"Alzheimer’s is a disease that fights against anything new. It seems to relegate us to having the same simple conversations and doing the same basic things over and over."
"...the language around Alzheimer’s is often about what is 'remaining' and not what might yet be created."
My mother was identified with Alzheimer’s nearly eight years ago. In the time right after the diagnosis, I noticed few significant changes in her behavior. She was still excited to travel to see her family, to enjoy dinner at a nice restaurant, to watch a theatrical or a musical performance, to complete the New York Times Sunday crossword. But Alzheimer’s took more and more of her memory, and the things we loved to do together became difficult, and then, increasingly, impossible.
Finding new activities to do together remains challenging. Alzheimer’s is a disease that fights against anything new. It seems to relegate us to having the same simple conversations and doing the same basic things over and over. So it was with some trepidation that I pulled out the materials from my Art2Remember package and set them in front of my mother. Not only was I introducing something new into our routine, I was asking her to do something she’d never done before in her life. This seemed like a risk; the language around Alzheimer’s is often about what is “remaining” and not what might yet be created. But, indeed, my mother created that night!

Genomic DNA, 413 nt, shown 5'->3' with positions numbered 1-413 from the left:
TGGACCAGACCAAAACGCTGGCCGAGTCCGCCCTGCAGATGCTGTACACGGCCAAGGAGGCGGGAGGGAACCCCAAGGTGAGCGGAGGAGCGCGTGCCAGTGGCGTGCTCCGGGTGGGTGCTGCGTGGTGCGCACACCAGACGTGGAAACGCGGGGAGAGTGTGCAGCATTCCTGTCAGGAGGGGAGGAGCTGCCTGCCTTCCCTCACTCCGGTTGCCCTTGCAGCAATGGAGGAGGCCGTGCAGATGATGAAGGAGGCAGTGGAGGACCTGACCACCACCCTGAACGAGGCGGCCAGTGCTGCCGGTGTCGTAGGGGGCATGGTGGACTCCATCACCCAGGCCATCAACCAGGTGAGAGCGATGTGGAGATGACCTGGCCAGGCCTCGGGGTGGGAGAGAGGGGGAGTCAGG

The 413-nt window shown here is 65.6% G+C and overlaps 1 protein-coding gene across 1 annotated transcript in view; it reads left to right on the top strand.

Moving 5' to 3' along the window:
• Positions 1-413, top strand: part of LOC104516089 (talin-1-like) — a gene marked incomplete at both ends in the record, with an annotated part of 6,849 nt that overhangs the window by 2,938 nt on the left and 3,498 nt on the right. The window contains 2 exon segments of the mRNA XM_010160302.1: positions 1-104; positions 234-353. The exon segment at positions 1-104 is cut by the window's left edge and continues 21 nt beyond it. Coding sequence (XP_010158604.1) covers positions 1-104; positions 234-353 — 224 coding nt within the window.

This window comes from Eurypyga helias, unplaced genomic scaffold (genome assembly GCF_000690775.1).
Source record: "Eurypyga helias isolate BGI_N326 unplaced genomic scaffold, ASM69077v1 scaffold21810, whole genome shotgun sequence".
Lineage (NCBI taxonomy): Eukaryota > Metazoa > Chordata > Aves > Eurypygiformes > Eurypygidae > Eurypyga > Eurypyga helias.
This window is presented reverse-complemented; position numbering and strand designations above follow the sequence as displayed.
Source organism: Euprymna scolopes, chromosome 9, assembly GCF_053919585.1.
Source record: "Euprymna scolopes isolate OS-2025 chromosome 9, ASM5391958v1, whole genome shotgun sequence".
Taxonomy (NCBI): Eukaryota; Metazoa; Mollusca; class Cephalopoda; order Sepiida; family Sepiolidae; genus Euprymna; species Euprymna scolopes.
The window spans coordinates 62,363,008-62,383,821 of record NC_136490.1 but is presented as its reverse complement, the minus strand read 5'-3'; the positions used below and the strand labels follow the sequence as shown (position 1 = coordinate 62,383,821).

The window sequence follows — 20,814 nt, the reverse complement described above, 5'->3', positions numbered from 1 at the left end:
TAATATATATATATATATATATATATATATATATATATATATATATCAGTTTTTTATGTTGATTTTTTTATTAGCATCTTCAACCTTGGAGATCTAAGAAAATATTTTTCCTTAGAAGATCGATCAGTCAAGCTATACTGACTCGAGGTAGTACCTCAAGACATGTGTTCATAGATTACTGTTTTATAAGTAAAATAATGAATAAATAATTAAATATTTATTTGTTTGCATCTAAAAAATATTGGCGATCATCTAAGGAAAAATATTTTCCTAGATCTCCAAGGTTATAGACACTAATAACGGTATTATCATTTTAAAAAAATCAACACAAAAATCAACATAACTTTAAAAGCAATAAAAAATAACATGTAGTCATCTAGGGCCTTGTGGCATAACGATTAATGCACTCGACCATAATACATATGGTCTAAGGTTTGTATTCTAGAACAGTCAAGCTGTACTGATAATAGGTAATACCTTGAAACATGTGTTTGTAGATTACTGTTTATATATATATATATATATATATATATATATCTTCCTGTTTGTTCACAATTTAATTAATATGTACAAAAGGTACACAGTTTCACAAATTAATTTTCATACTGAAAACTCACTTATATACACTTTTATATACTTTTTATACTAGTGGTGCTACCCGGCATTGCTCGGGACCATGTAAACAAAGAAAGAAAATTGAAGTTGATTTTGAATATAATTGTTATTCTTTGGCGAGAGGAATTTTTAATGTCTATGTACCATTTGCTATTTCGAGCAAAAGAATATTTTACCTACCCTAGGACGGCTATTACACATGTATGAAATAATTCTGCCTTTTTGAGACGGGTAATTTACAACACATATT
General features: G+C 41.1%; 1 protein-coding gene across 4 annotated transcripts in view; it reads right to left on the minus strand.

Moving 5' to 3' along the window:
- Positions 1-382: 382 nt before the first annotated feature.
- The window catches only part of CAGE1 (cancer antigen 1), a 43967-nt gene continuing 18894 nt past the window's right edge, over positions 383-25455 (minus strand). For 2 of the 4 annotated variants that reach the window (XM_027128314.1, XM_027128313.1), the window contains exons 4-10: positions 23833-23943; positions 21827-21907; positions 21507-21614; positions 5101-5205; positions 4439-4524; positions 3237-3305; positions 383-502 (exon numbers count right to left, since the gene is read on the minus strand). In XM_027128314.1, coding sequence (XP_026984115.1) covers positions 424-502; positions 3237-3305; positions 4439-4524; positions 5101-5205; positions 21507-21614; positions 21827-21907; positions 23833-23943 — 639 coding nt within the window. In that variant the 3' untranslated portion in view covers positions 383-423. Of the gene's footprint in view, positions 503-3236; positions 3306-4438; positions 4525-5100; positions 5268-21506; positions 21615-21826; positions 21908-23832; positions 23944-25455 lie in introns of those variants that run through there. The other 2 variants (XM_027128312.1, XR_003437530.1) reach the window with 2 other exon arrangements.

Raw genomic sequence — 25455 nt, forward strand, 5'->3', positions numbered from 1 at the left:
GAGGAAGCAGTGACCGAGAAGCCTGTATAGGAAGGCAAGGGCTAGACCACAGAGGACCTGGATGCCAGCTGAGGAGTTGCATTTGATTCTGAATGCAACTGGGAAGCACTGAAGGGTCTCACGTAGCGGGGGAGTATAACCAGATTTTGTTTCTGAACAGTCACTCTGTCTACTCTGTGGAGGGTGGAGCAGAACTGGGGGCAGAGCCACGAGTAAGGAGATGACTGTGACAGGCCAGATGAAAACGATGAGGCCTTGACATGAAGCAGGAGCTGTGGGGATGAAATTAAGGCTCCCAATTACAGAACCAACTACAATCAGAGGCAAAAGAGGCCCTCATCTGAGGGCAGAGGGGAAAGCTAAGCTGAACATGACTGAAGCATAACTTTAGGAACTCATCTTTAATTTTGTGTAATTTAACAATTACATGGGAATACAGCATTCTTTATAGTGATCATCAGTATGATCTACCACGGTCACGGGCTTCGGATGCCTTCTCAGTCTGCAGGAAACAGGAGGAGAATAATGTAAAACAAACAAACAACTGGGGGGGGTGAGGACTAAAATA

With her canvas, sponges, and paints, my mother listened as I read from the brief instructions and artist summary provided; then she focused on an image of Claude Monet’s “Bridge Over a Pond of Water Lilies” and set about creating her own work. Forty minutes later, my mother was finished. Her painting looked only a little like Claude Monet’s, of course. Except I could absolutely tell it was inspired by his work. Also, I could tell that my mother’s work looked different because she made artistic choices in the moment that were all her own. She had never intended to imitate Monet. She made something new, her own, original. She offered one of the greatest testaments to the experience later on in the evening. We were at the table having dessert and tea, and she spied the painting, drying, on the edge of the table. “My,” she began, “that’s beautiful! Martin, who made that?” Beaming, I responded, “You did, Mom. You did.”